16 XII TOPOLOGY AND TOPOLOGICAL ALGEBRA
Let (Ea)ael be any family of uniformizable spaces, and let E = fj Ea.
ael
For each ael, let (dat^)^eL<x ^e a family of pseudo-distances defining the
topology of Ea. If we put
(12.5.1) e«^(x,y) = da^(prxx9 ptay)
for each pair (x, y) of elements of E = ]^[ Ea, then it is immediately checked
ael
that the ea> A are pseudo-distances on E. The product of the topologies of the
Ea is then the topology on E defined by the ea^ as a runs through I and, for
each a e I, A runs through La. The set E endowed with this topology is called
the product of the spaces Ea. When I = {1,2} this definition agrees with that
given above for two spaces E1? E2.
For every finite family (a£, Ai)1^i^n and every finite family (r^igign °f
strictly positive real numbers, the set B(x; ((a£, A£)), (rf)) can be written in
the form f| Ba where, if a = af, we have Ba = B(praix; (A,-), (r,-)), where j
ael
runs through the indices for which a,- = a£, and Ba = Ea if a is not equal to
any oct. From this and (3.6.4) we deduce immediately:
(12.5.2) For each ael, the projection pra is a continuous mapping 0/E onto Ea,
and the image under pra of any open set in E is an open set in Ea.
(12.5.3) For each finite subset H of I, and each family (Ua)aeH, -where Ua is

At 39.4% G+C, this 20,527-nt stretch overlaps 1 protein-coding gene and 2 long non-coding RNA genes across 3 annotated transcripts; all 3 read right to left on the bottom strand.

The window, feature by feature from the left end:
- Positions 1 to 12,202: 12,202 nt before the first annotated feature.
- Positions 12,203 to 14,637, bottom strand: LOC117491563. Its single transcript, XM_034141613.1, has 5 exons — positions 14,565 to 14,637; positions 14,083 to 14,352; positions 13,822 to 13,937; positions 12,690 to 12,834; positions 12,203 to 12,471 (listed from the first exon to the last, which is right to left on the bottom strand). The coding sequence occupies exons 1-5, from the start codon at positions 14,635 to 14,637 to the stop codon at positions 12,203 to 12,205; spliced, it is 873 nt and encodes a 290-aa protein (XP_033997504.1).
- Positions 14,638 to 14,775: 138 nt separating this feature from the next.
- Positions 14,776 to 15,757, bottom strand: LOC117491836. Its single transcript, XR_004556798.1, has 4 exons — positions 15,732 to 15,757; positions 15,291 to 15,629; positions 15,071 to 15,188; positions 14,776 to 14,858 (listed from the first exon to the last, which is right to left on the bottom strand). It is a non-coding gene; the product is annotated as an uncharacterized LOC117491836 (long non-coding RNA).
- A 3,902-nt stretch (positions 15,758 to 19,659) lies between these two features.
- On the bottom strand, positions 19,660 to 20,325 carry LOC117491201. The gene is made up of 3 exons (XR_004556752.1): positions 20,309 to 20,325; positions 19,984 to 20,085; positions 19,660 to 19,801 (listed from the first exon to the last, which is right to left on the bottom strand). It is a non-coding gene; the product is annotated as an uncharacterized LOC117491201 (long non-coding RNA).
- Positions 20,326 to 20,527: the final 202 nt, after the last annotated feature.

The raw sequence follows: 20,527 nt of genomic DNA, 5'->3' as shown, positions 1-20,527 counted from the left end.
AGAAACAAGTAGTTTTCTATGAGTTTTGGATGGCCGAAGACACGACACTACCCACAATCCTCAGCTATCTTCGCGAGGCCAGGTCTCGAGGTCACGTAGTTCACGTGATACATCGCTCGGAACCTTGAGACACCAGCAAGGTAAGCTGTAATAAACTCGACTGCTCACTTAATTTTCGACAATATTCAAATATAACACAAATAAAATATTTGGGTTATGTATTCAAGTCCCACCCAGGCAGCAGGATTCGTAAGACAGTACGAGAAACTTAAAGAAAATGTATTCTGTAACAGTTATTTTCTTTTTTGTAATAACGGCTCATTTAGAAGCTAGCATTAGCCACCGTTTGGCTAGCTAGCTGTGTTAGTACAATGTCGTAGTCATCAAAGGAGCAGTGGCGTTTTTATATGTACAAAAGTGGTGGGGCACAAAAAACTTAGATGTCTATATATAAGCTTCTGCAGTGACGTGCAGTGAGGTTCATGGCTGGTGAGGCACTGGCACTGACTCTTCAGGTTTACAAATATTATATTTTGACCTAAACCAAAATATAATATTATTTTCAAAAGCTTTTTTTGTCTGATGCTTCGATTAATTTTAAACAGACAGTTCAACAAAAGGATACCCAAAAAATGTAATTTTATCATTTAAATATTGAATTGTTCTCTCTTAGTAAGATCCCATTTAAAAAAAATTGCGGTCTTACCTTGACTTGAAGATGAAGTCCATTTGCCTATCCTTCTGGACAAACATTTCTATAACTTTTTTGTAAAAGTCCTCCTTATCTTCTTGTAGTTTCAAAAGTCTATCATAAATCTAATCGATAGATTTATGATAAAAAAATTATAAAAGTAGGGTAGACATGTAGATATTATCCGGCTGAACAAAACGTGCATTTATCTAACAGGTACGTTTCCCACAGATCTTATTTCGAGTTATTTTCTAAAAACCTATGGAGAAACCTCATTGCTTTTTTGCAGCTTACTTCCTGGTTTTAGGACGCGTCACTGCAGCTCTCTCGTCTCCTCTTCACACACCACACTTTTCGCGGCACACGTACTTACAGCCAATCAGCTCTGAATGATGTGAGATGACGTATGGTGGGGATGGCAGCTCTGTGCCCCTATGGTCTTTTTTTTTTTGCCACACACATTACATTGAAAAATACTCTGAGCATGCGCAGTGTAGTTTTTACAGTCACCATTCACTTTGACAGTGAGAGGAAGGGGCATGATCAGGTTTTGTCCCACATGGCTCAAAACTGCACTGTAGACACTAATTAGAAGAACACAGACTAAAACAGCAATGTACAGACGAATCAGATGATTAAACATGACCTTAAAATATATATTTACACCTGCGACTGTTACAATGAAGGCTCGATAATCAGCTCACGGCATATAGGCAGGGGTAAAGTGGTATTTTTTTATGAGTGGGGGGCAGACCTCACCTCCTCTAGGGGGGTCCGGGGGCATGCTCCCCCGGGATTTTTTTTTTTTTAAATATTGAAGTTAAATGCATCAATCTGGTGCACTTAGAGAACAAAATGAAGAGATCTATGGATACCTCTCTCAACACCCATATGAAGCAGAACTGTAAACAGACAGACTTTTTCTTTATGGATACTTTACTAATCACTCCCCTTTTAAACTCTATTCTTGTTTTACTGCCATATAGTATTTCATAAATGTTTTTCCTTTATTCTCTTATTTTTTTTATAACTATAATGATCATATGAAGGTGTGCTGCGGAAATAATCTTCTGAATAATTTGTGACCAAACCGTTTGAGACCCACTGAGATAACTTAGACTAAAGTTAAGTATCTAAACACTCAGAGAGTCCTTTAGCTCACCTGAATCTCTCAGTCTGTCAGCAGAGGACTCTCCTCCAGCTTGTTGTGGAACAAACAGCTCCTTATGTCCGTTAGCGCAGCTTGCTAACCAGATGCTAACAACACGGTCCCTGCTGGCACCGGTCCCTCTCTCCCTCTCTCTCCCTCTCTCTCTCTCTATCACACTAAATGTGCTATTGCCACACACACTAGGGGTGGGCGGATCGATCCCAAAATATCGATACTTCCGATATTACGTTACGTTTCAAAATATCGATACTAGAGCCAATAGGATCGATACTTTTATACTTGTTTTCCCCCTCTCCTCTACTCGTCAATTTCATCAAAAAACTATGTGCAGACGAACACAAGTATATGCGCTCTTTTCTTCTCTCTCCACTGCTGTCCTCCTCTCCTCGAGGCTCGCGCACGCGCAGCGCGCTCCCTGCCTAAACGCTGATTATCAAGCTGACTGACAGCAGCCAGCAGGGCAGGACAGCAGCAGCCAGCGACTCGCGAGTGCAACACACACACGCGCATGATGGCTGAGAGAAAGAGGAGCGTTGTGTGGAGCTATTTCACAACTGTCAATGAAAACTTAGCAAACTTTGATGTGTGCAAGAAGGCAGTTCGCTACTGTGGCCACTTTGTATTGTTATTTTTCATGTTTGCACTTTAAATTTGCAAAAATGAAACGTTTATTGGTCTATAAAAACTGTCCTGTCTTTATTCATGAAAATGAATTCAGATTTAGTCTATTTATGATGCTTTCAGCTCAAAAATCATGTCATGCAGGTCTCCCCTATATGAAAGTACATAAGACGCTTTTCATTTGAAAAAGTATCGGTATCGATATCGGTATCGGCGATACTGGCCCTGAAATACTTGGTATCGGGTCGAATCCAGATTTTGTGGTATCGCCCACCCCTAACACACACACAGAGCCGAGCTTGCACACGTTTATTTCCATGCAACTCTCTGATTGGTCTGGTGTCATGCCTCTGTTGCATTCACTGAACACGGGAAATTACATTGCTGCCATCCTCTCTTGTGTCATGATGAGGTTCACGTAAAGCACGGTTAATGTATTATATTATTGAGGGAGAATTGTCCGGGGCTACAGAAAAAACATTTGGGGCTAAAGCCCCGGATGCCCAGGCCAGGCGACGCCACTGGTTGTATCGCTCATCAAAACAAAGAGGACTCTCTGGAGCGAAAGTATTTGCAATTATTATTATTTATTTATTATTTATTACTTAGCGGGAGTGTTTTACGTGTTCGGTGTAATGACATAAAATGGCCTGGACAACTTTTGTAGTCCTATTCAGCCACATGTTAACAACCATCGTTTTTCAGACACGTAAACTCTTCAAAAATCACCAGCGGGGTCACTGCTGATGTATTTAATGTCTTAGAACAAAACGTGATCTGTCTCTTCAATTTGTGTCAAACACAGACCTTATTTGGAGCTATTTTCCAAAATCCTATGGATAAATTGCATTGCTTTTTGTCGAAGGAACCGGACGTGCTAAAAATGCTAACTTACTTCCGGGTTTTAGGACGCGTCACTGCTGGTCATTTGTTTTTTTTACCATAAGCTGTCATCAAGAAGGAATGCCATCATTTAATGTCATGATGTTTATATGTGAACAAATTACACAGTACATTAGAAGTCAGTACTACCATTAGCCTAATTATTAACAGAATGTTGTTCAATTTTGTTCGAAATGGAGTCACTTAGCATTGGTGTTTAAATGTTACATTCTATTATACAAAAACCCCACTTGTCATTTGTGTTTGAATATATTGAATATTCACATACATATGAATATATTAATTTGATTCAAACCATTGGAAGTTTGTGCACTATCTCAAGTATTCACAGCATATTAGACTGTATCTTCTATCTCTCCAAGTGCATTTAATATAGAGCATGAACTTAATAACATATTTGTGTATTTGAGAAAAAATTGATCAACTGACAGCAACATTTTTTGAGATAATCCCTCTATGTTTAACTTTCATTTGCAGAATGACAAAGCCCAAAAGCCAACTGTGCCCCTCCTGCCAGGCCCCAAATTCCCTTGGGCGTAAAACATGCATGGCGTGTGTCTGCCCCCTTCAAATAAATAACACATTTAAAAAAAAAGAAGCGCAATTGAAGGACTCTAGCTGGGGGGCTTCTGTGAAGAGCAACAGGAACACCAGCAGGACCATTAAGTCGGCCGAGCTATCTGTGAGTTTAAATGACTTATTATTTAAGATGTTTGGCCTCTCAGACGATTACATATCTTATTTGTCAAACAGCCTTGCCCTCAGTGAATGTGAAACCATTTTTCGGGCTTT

open in Ea/0r each a e H, the set I fj Ua\ x / fj Ea\ is open in E.
\aeH / \aeI-H /
For it is the intersection of the sets pr^UJ, where a e H, and these sets
are open (12.5.2) and finite in number.
The sets described in (12.5.3) are called elementary sets in E. The descrip-
tion given above of the neighborhoods shows that (having regard to (3.9.3))
these sets form a basis for the topology of E. Incidentally, this shows also that
the topology of E depends only on the topologies of the Ea and not on the
families of pseudo-distances (rfa> A)- Moreover, if Sa is a basis for the topology
of Ea, the elementary sets such that Ua e 23a for all a form a basis for the
topology of E. It should be noted that, if I is infinite, a product f] Ua with
ael
Ua open in Ea, nonempty and ^ Ea for all ael, is not open in E.
(12.5.4) Let Aa be a subset of Ea, for each a, and let A = f] Aa. Then
ael
A = £| Aa. In particular, if each Aa is closed in Ea, then A is closed in E.
aelo-distances on E, and the definition of neigh-